CalPERS is cutting its hedge fund allocation, particularly funds of funds.

California Public Employees’ Retirement System is taking the ax to its $5.3 billion hedge fund portfolio, with a goal of halving its allocation by September, Pensions & Investments reported this week.

The $290 billion pension fund’s private equity program, already the subject of cuts, also faces reductions, P&I said.

CalPERS, which has been investing in hedge funds for nearly a quarter century, is cutting back its allocation even as the hedge fund program is under review with no decision about its future expected until the third quarter, P&I reported.

P&I based its story on multiple, unnamed sources who, the newspaper said, were familiar with the pension plan’s operations. Neither Curtis Ishii, a senior investment officer for fixed income who is conducting the hedge fund program review, nor Egidio Robertiello, CalPERS’ senior portfolio manager for absolute-return strategies, responded to requests for comment, P&I said.

Sources told P&I that the CalPERS investment committee had learned of the reduction during March and April, and that its 13 hedge fund managers were told in the past several weeks. Three hedge fund managers are to be terminated, and the remaining 10 will see their allocations cut.

By September, the sources said, the hedge fund program will be reduced to around $2.5 billion.

As well, the hedge fund-of-funds program is being reduced to two funds from five, according to the sources. Robertiello had already terminated four other hedge fund-of-funds managers during his nearly two years at CalPERS.

The fund-of-funds segment, which has been a particular drag on performance, eventually will be cut to 15% to 20% of the portfolio from about 30%, the sources said.

Shift of Focus

P&I was unable to uncover why Ishii had decided to reduce allocations while the program review was under way. The hedge fund program had underperformed in the past, but was improving under Robertiello, it said.

The hedge fund portfolio returned 9.2% for the year ended Dec. 31, compared with the CalPERS custom hedge fund benchmark of 5.3%, according to CalPERS statistics. The custom benchmark is the one-year U.S. Treasury note plus 5%.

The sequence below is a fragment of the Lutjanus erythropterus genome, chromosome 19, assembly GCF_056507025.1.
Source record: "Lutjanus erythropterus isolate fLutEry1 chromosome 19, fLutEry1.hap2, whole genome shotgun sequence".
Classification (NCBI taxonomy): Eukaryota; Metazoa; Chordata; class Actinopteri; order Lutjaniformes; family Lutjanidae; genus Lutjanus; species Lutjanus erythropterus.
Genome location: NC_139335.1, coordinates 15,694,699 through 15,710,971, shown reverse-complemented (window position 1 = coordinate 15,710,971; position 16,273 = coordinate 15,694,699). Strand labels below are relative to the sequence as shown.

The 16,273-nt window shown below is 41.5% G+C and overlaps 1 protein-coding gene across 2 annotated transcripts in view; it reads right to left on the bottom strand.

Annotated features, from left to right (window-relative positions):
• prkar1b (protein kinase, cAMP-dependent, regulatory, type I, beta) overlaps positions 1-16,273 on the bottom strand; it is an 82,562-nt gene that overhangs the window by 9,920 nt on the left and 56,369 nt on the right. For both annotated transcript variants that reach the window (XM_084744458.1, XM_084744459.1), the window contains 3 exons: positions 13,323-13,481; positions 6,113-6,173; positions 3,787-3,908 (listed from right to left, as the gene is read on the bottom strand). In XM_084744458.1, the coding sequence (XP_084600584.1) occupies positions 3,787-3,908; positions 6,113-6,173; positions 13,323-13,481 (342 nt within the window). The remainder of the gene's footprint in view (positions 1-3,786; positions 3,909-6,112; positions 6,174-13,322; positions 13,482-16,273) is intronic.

For the three-year period, the hedge fund portfolio returned an annualized 3.3%. vs. 5.4% for the benchmark. For five years, the portfolio returned an annualized 6.2% and the benchmark 5.6%.

The hedge fund program over the 10 years ended Dec. 31 returned an annualized 4.9%, compared with the benchmark’s 7.3% return.

Sources told P&I that Ishii was appointed to review the hedge fund program by acting CIO Theodore Eliopoulos in early January, just after Eliopoulos took over for Joseph Dear, who was ill at the time and died on Feb. 26.

Robertiello, who had reported directly to Dear, began reporting to Ishii around the same time.

Dear had supported an expansion of the hedge fund program, but Ishii was a key opponent of the program, according to P&I. It said Ishii was on the record as wanting to scrap the program, saying the risk of investment losses was too great.

Sources said Ishii had dominated semimonthly, closed-door review meetings since February, and repeatedly attacked the hedge fund program. They told P&I Ishii had said he planned to take about $2.5 billion from the hedge fund program and redirect it to fixed income.

Private Equity Cuts

A lack of quality investment opportunities may result in further reductions in CalPERS’ $31.1 billion private equity program, which is already the subject of cuts, P&I reported, citing an agenda item expected to be approved by the investment committee on May 19.

The latest move will reduce the pension fund’s target allocation to 10% as of July 1, from the current 14% target allocation.

The reduction to 10% was already planned, P&I reported, but under a new plan, an automatic phase-in program that was to increase the private equity target to 12% by July 1, 2016, will no longer occur.

Material from the April investment committee meeting showed that CalPERS would have had to commit $10.5 billion in new private equity investments overall in the next three years to have met the 12% private equity allocation by 2016, according to P&I.

CalPERS consultant Wilshire Associates reported to the investment committee in April that the investment staff’s own model had shown that “it would be virtually impossible” to reach the 12% target within two years without significantly compromising the guidelines for quality private equity investments, P&I reported.

P&I said that the board agenda material showed that CalPERS investment staff agreed with Wilshire as did CalPERS’ alternatives consultant Pension Consulting Alliance.

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